Basso profondo (Italian: "deep bass"), sometimes basso profundo, contrabass or oktavist, is the lowest bass voice type.
While The New Grove Dictionary of Opera defines a typical bass as having a range that is limited to the second E below middle C (E2), operatic bassi profondi can be called on to sing low C (C2), as in the role of Baron Ochs in Der Rosenkavalier. Often choral composers make use of lower notes, such as G1 or even F1; in such rare cases the choir relies on exceptionally deep-ranged bassi profondi termed oktavists or octavists, who sometimes sing an octave below the bass part.
According to Rousseau (1775): "Basse-contres – the most profound of all voices, singing lower than the bass like a double bass, and should not be confused with contrabasses, which are instruments."
An oktavist is an exceptionally deep-ranged basso profondo, especially typical of Russian Orthodox choral music. This voice type has a vocal range which extends down to A1 (an octave below the baritone range) and sometimes to F1 (an octave below the bass staff) with the extreme lows for oktavists, such as Mikhail Zlatopolsky or Alexander Ort, reaching C1.
Slavic choral composers sometimes make use of lower notes such as B♭1 as in Rachmaninoff's All-Night Vigil, G1 in "Ne otverzhi mene" by Pavel Chesnokov, or F1 in "Kheruvimskaya pesn" (Song of Cherubim) by Krzysztof Penderecki, although such notes sometimes also appear in repertoire by non-Slavic composers (e.g. B♭1 appears in Gustav Mahler's Second and Eighth Symphonies).
- Owen Jander; Lionel Sawkins; J. B. Steane; Elizabeth Forbes. L. Macy (ed.). "Bass". Grove Music Online. Archived from the original on 16 May 2008. Retrieved 14 June 2006.; The Oxford Dictionary of Music gives E2 to E4 or F4
- "Lowest vocal note by a male". Guinness World Records. Retrieved 7 April 2022.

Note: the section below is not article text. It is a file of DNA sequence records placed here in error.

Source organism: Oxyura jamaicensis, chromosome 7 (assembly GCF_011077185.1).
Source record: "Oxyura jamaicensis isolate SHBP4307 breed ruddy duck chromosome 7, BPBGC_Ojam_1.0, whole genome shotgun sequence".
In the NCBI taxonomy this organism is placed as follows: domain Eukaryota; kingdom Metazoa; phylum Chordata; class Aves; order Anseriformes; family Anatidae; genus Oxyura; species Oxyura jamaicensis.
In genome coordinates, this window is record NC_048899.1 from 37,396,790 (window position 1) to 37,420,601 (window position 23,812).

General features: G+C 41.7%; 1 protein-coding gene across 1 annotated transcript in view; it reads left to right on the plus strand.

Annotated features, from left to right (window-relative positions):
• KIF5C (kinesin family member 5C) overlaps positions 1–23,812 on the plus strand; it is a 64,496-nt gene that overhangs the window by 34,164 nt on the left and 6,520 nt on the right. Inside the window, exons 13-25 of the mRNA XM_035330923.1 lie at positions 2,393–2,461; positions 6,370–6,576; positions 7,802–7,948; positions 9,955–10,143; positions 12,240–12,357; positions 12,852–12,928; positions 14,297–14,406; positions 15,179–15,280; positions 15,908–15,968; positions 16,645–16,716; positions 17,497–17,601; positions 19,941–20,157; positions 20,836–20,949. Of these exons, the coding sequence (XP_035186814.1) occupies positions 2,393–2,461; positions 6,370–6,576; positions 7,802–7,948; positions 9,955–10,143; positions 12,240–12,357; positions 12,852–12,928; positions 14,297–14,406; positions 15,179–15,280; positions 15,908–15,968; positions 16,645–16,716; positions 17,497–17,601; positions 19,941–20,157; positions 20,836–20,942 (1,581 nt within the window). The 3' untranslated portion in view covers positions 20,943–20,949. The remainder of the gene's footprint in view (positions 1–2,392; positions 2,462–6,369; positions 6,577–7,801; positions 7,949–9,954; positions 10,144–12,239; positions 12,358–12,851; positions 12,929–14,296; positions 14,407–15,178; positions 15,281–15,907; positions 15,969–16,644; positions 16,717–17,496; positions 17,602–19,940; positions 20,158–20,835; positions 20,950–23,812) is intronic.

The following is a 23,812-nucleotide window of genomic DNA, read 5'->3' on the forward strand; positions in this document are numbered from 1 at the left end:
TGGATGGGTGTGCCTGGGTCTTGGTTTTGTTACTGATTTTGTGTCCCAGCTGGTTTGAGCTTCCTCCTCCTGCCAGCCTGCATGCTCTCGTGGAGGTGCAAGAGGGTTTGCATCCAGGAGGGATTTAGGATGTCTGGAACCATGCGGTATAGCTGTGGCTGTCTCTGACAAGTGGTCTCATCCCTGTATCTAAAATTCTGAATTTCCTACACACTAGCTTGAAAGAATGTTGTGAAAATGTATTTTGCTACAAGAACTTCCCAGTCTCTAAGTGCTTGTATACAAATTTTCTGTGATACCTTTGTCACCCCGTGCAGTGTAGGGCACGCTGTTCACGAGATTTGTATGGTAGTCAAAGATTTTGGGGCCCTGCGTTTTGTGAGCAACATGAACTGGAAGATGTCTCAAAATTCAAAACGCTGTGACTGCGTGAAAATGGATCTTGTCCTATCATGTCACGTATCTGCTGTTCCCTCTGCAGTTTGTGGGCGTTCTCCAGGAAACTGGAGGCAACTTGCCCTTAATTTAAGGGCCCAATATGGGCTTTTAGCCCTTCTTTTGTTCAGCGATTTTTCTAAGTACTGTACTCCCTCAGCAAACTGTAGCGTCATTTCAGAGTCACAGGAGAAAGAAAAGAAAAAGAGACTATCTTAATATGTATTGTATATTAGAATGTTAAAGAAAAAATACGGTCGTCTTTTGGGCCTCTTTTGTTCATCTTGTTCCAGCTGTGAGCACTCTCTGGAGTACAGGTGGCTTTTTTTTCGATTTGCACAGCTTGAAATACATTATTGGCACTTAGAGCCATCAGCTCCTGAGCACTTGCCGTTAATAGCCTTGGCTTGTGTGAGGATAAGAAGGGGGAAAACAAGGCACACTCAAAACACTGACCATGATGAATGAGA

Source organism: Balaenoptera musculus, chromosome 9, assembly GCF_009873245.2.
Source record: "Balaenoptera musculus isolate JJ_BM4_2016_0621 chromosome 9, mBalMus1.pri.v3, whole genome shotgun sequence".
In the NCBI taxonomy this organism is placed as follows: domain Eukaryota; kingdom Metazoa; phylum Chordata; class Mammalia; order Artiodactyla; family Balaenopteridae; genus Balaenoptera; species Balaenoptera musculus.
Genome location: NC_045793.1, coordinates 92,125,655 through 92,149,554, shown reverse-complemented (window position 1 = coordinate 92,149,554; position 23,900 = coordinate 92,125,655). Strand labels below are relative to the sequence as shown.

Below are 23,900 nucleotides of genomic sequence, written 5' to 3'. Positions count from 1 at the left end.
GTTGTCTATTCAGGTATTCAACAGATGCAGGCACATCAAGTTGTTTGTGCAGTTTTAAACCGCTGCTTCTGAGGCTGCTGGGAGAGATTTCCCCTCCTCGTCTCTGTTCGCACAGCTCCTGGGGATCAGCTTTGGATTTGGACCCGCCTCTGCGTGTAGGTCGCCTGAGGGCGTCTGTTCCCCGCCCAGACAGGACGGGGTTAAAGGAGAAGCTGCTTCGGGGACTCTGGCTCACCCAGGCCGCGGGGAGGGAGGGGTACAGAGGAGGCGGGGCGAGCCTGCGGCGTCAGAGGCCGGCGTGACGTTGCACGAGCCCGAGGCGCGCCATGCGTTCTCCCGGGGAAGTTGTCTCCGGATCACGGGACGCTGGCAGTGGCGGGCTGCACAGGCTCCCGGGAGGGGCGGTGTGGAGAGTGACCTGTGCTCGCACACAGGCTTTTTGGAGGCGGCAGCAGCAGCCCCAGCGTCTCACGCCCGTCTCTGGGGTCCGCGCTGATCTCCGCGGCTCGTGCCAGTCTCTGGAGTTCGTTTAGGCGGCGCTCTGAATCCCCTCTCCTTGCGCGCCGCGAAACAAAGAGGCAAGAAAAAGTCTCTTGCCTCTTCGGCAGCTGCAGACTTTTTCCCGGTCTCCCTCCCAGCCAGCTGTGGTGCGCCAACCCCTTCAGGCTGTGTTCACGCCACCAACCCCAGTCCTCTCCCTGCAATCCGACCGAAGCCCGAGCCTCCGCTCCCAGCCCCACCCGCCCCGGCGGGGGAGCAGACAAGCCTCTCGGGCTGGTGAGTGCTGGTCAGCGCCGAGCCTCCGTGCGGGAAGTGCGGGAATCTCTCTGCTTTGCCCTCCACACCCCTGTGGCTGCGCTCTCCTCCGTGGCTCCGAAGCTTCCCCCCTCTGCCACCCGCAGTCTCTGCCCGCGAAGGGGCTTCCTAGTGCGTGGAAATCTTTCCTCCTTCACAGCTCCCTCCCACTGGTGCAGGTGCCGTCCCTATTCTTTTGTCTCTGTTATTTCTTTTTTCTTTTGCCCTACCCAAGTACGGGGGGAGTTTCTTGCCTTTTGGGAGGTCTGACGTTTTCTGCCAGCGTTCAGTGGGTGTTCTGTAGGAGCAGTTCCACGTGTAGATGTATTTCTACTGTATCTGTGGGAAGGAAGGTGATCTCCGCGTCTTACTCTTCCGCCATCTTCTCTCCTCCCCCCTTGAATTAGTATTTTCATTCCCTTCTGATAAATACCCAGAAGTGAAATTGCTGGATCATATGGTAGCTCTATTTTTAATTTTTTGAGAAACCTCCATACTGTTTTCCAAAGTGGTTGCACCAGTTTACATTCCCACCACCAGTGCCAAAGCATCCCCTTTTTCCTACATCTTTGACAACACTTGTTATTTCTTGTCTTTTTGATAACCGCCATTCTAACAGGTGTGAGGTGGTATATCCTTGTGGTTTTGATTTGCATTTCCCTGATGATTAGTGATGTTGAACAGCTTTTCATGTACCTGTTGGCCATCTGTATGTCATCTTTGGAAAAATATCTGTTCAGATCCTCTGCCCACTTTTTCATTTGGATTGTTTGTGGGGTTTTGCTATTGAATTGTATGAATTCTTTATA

- Rousseau, Jean-Jacques (1775). Dictionnaire de musique (in French). Paris. p. 66.
... des Basse-Contres les plus graves de toutes les Voix, qui chantent la Basse sous la Basse même, & qu'il ne faut pas confondre avec les Contre-basses, qui sont des Instrumens.
- Galbraith, R. (28 March 2018). "Russian Basses". Russian Sacred Music. Retrieved 11 July 2019.
- Camp, Philip Reuel (2002). A Historical and Contextual Examination of Alexandre Gretchaninoff's Second Liturgy of St. John Chrysotom, Opus 29 (PDF) (PhD. Thesis). Texas Tech University. Archived from the original (PDF) on 20 July 2011. Retrieved 8 January 2009.
- Croan, Robert (7 October 2010). "The basses of 'the Barber'". Pittsburgh Post-Gazette. Archived from the original on 15 November 2010. Retrieved 17 October 2010.
- Morosan, Vladimir Choral Performance in Pre-revolutionary Russia, UMI Research Press, 1986. ISBN 0-8357-1713-5
- Ritzarev, Marina (2006). Eighteenth-century Russian Music. Ashgate Publishing. p. 255. ISBN 0-7546-3466-3. Retrieved 8 April 2015.
- Rommereim, J. C. (1998). "The Choir and How to Direct It: Pavel Chesnokov's magnum opus". Choral Journal. American Choral Directors Association. XXXVIII (7).
- Smirnov, Georgy (1999). Basso Profondo from Old Russia (CD Liner notes). The Orthodox Singers male choir. Moscow Conservatory: Russian Season. RUS 288 158. Retrieved 8 April 2015.